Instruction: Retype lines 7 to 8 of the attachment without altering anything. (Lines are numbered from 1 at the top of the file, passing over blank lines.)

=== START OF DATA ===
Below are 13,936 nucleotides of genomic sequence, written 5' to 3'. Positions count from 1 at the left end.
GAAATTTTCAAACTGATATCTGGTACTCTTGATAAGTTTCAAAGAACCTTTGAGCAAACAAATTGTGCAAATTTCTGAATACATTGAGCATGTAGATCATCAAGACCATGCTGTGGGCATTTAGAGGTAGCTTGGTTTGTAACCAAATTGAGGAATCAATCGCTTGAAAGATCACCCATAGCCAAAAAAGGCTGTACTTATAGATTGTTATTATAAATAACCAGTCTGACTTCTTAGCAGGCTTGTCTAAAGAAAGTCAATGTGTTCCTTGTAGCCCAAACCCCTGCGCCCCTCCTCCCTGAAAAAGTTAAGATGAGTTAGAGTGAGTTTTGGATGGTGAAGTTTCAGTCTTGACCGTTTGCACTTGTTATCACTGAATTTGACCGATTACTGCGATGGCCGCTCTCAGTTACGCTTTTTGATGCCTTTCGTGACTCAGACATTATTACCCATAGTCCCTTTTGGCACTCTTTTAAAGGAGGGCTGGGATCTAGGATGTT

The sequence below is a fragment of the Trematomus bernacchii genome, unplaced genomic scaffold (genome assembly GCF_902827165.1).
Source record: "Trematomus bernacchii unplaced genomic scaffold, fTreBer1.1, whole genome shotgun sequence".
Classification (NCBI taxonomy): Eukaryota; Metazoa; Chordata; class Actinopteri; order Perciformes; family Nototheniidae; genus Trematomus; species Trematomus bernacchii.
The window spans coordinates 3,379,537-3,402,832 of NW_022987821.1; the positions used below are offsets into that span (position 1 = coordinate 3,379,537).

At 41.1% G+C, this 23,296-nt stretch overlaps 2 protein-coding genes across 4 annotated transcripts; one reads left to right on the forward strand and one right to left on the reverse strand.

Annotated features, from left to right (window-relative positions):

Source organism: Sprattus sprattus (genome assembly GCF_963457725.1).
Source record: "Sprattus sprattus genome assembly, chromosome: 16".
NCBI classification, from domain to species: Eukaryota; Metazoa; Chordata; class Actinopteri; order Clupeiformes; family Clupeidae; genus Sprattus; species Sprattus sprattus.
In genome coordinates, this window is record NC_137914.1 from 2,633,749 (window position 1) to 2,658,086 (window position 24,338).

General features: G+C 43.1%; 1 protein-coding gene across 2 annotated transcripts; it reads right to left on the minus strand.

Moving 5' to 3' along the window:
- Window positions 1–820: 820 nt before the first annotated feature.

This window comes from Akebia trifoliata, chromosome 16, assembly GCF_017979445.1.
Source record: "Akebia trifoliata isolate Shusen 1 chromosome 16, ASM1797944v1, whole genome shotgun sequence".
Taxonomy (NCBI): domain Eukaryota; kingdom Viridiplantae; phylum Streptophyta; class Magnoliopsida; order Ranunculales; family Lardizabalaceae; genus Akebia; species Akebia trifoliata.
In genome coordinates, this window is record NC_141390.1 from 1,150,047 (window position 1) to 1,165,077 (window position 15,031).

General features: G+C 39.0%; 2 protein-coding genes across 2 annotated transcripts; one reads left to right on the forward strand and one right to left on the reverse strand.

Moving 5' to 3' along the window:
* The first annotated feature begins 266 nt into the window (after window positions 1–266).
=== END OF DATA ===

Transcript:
At 41.1% G+C, this 23,296-nt stretch overlaps 2 protein-coding genes across 4 annotated transcripts; one reads left to right on the forward strand and one right to left on the reverse strand.

Annotated features, from left to right (window-relative positions):